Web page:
AKA: Coryell's; Dorsey's; Weiland's; Winters; Oldham's; Park's
The original station was established in the late 1860's by Alex Coryell as a stop on the Elko-Idaho Stage Line. Dorsey purchased the location in 1870. During the 1870's, many towns in Elko County were booming. This station served as a stopping point mainly for stages leaving and traveling to Elko. The connecting locations included Tuscarora, Mountain City, Cornucopia, etc. Dinner Station also served the North Fork-Gold Creek stage, A man named Weiland bought the station in 1880. Weiland built the current building that you see below in the photographs, After a short dispute with the stage company, Weiland brought convenience to the area in the late 1880's. A saloon, store and school had opened in the area by 1889. After the death of J.H. Weiland in 1900, his son sold the station to Frank Winters. The boom at Jarbidge in the early 1900's was good for business at the station. The station was sold to Ed Oldham in 1905, and to Tom Parks sometime after that. The area had also developed as a cattle ranch. After 1910 when cars became more prominent, the stage line diminished. From this point forward, several different owners have owned this property and operated it as a working cattle ranch. The two-story building was restored in the 1990's. It is still being lived in and operated as a cattle ranch today.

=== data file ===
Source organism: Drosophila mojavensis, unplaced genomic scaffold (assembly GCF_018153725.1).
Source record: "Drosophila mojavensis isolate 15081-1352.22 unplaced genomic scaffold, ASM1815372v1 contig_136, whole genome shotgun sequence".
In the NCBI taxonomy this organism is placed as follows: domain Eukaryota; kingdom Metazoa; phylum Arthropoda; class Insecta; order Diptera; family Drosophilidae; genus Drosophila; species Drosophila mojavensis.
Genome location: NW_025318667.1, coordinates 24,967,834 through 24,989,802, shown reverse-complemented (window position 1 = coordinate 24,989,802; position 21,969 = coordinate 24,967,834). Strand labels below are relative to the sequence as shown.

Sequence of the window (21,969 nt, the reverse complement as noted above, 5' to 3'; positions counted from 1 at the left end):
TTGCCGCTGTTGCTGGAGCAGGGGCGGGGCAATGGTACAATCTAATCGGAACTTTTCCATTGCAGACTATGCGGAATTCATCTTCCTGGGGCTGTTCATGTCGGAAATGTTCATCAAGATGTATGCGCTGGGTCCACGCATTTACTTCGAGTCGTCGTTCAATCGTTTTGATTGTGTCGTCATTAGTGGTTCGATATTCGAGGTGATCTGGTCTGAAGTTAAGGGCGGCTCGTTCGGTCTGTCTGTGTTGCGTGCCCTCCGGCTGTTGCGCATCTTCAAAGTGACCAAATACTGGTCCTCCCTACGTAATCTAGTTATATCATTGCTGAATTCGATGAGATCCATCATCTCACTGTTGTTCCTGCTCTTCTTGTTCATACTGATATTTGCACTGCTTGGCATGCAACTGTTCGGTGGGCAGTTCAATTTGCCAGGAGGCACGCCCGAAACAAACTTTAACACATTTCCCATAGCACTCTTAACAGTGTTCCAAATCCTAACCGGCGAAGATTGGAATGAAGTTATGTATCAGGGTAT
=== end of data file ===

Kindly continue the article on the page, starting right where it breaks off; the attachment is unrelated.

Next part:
Post Office: As Weiland Station during an unknown period of time.
Last Trip/ Road Conditions: Located on the rural Mountain City Highway north of Elko. The road is paved. Winter storms are a factor. I am through here pretty regularly. If you are traveling to Dinner Station to photograph the Nevada Historical Marker, it has been missing for years and I have never seen it there.